Fat Activism

This is an issue which concerns me, brought to mind most recently by this (ABA) article concerning a suit brought by the Equal Employment Opportunities Commission on behalf of the estate of a deceased obese woman.  The claim is that she was fired on grounds of obesity, and it seems to want  obesity to be or become a protected grounds of discrimination, or recognised as a disability.

The reason this concerns me is that i’m very conflicted by the issue.  On the one hand, there is clearly an ongoing cultural and societal disapproval of even moderate excess weight, which is exacerbated in the case of the obese.  This disapproval is not accountable for on terms of things like health concerns, but rather seems to be prejudice.  So this is bad and we should try to consider ways to eliminate it.

On the other hand, attempts to do things like getting obesity recognised as a disability, or as a grounds on which employers cannot legitimately discriminate, seems to be pushing too far in the other direction.  There are significant and ongoing physical and psychological health concerns with being overweight, which are unlikely to be assisted by vindication (probably the wrong word in this context) of one’s overweight status through  classification as a disability.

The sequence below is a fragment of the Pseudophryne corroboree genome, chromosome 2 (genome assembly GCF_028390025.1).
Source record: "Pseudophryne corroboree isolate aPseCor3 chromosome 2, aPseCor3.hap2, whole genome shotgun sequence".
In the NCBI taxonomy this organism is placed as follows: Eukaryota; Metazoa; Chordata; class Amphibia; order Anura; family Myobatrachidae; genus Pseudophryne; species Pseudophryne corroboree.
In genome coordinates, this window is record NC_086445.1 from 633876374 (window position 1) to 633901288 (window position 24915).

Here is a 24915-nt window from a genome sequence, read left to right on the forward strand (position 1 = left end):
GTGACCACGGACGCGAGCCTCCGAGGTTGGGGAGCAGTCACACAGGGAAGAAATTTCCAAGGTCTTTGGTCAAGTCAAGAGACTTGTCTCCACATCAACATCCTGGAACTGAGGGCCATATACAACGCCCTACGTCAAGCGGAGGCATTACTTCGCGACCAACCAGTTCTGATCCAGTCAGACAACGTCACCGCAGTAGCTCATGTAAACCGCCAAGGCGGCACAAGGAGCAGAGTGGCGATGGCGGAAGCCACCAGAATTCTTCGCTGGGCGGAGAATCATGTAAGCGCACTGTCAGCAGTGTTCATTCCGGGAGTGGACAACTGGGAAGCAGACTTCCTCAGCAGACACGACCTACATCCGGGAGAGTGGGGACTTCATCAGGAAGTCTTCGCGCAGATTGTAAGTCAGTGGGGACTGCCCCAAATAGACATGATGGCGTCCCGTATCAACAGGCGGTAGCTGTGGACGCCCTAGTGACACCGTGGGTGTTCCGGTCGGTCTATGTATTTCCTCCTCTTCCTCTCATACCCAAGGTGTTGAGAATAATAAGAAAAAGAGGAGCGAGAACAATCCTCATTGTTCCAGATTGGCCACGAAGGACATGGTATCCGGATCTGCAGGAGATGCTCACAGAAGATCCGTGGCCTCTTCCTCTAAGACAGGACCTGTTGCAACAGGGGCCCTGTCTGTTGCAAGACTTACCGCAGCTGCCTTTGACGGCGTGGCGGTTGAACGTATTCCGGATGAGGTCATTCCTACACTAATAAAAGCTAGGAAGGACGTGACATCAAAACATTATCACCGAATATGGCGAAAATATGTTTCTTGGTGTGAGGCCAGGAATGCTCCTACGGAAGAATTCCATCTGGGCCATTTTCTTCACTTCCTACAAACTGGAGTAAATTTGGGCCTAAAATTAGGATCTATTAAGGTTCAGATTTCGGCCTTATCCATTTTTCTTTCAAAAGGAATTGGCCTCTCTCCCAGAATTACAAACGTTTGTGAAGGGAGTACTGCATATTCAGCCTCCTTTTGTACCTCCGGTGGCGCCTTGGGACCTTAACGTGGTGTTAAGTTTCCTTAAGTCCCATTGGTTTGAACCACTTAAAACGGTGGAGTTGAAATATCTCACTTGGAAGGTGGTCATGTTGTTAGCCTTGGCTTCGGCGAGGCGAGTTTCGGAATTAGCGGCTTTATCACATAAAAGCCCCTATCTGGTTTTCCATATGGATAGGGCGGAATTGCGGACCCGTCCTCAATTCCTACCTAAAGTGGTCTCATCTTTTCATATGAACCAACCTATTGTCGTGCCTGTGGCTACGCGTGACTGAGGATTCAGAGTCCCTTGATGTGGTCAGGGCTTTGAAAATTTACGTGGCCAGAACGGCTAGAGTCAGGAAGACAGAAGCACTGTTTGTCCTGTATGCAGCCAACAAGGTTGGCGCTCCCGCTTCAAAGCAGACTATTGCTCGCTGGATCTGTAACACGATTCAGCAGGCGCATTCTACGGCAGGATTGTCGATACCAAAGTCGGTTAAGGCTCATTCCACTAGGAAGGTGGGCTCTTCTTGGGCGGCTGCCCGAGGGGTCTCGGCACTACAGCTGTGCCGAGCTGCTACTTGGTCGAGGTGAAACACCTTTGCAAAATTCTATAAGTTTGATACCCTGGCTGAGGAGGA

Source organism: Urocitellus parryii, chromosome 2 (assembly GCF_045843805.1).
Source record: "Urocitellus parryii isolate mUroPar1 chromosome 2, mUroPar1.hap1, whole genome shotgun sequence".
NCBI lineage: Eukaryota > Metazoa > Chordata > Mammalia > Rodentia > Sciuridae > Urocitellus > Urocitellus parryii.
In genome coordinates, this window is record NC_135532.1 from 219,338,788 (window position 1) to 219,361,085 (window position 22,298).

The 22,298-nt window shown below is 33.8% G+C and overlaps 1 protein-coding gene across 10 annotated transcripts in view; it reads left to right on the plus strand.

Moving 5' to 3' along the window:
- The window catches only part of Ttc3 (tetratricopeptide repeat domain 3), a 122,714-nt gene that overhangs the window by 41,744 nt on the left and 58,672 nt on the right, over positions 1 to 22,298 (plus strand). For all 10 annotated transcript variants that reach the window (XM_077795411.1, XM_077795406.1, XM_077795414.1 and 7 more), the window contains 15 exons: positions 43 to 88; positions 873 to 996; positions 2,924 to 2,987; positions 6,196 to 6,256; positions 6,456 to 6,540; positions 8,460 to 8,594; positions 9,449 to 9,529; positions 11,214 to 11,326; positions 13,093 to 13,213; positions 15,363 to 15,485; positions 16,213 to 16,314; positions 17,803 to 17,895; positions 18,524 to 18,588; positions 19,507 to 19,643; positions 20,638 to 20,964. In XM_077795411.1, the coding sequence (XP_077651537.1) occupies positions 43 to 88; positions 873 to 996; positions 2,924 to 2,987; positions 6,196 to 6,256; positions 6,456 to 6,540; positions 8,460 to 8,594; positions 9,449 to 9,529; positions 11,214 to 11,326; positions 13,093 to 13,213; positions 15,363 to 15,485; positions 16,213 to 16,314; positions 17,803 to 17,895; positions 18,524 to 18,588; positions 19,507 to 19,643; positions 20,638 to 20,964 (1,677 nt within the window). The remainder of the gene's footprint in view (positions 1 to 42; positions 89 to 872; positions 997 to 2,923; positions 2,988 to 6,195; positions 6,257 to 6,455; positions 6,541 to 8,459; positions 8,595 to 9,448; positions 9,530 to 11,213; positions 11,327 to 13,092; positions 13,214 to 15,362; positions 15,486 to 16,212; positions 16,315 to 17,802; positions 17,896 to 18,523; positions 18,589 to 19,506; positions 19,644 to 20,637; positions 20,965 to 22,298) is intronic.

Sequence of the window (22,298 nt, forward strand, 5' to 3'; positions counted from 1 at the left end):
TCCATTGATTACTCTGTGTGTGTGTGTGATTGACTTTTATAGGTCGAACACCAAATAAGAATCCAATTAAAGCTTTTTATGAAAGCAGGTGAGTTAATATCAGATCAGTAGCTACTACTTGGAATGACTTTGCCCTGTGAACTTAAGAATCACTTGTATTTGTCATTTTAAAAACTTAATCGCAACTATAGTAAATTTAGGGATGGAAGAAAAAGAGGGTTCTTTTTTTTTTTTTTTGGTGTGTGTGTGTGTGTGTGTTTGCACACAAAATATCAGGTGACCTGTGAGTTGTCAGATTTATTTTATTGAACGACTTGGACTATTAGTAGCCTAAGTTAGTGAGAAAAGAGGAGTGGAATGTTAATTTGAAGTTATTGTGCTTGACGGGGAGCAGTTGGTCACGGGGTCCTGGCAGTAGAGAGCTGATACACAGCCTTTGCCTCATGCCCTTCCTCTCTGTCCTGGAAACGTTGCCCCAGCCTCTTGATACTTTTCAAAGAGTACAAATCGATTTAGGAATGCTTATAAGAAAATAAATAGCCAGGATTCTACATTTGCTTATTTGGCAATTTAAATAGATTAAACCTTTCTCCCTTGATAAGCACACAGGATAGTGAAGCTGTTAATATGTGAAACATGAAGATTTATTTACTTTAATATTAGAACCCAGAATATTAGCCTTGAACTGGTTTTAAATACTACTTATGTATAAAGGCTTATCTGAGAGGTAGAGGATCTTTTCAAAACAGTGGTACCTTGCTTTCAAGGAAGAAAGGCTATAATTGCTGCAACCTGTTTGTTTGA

Part of the difficulty is that there are such a wide range of factors pushing people to become overweight and to stay that way.  The diversity of the causes makes it hard to differentiate between those who are strongly genetically predisposed to weight gain, those who gain weight in resposne to things like medication, and those who simply systematically make harmful lifestyle choices leading to weight gain.  The latter seem justifiably criticisable in ways the former two do not, but how do we tell the circumstances of any particular individual?

Further, how do we tell when being overweight is actually unhealthy.  At the high end of the overweight scale (obesity and morbid obesity) it is clearly unhealthy, and very much so, but being moderately overweight is far less determinately linked to health concerns.  Can we simply scale our criticism to the size of the person being criticised?  A corrolary to this is that thinness is often taken as evidence of health, which obscures the fact that people of average weight can be as unhealthy as the overweight, and it may be even more difficult for them as it is not visibly diagnosable.  Think of people who (at least claim to) guzzle junk food without putting on weight.  They may well be severely lacking in micronutrients, have a terrible fat/muscle ratio, without displaying this through weight alone.  Then there is the inadequacy of BMI as a measure of health.  This is, at least, a procedural point.  People need to stop pretending BMI is useful in determining the health of an individual.  It gives you a good idea of the state of society as a whole, but on the individual level, it tells you nothing useful.  An example:  It doesn’t differentiate between the significantly overweight non-exerciser and the muscular athlete, as it measures each in a ratio of weight to height, without regard for composition.

It seems to me that what is needed is a clear delineation between harmful prejudice and helpful concern.  I am not, however, sure that there is such a distinction available, let alone that it has successfully been made.  There is much to think about with this, and I would love to get a clearer idea of the state of the debate.

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